Here are 10 roadblocks that can make ambulatory surgery center board meetings inefficient.
1. The agenda isn't sent out before the meeting. Regent Surgical Health Senior Vice President, Operations Paul Skowron recommends sending out minutes from the prior meeting and an agenda for the upcoming meeting three days in advance, especially if you have a hospital partner on the board.
2. Scheduling meetings haphazardly. If the meeting is on a different day every quarter or month, board members may have conflicts or forget to attend. Scheduling the meetings for the same day — such as the 15th of every month — or time period — such as the third Monday of the month or last day of the quarter makes it easy to predict and more likely board members will be available during those times.
3. Holding afternoon or evening meetings. Board members may not be on time for meetings later in the day and these meetings are more likely to run over time. Early morning meetings catch board members before they begin seeing patients and keep the meetings short and to-the-point because surgeons must leave on time to meet other obligations.
4. Distributing written summaries about the state of the ASC. Instead of writing summaries about the ASC's previous quarter, give board members concise benchmarking data and hard numbers to analyze, says Senior Vice President of Clinical Operations at Surgical Management Professionals Mary Strum. Surgeons can quickly interpret this data and ask questions during the meeting.
5. Unprepared administrators. Administrators may bring up a recent change in the ASC to discuss with board members or investors. If they haven't researched the topic, they will be unprepared to answer surgeon questions and the meeting will be unproductive. Administrators can give surgeons a brief statement on why the change was made with researched supporting evidence and surgeons will have more confidence in the administrator's decisions.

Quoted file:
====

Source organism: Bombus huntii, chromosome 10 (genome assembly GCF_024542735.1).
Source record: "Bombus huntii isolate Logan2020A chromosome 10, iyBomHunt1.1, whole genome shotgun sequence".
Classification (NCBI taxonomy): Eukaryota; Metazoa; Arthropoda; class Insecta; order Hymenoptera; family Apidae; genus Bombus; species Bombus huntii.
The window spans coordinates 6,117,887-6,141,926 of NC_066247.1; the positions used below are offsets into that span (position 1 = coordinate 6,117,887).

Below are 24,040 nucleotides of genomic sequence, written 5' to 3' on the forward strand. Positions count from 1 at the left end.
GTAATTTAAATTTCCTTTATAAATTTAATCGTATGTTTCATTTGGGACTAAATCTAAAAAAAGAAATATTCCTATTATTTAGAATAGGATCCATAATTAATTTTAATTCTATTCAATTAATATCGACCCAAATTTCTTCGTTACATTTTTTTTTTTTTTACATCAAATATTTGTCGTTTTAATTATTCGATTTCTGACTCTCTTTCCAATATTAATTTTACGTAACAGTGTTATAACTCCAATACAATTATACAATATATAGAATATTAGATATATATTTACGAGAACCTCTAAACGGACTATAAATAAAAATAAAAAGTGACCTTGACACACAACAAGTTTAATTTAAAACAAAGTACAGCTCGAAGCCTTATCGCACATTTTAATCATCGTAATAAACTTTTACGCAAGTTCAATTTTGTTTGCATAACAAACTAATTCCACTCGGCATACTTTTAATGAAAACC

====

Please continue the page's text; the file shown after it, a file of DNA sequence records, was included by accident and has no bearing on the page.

6. Conducting meetings within meetings. Be realistic about what can be accomplished during the board meetings and don't try to convene separate committee meetings during that time.
7. Allowing comments without moderation. Without a moderator, board members or others invited to attend the meetings could begin impassioned speeches, discussions or "dissertations" on a topic, wasting the board's time. It's easier for a managing partner to fill the role of moderator than the administrator, says Mr. Skowron. The moderator is tasked with truncating the conversation to address all agenda items.
8. Dealing with small conflicts. Don't deal with small conflicts between surgeons at the board meetings and avoid letting them hijack the conversation. Michael Port, MD, Medical Director and Anesthesiologist at DISC Sports & Spine Center in Marina del Rey, Fla., suggests putting a process in place to deal with conflicts at the micro level. DISC has a head nurse and COO who coordinate different disciplines in the center when issues arise.
9. Talking without visuals. Successful board meetings motivate surgeons to take pride in the ASC and make the center better. However, they won't be successful if you can't keep the surgeons' attention. Ms. Sturm suggests treating the board meetings like annual shareholders' meeting with charts and grafts to retain interest when presenting information. In some cases, comparing surgeon data — even blinding the data — can glean surgeons' competitive interest in closing the gaps.
10. Poorly recorded minutes. If minutes are poorly recorded, the board spends valuable time at the next meeting trying to remember what was decided in the last meeting before moving ahead. Lack of clarity in minutes could also lead to accreditation difficulties. Clear and concise minutes allow meetings to begin where they left off the last time.
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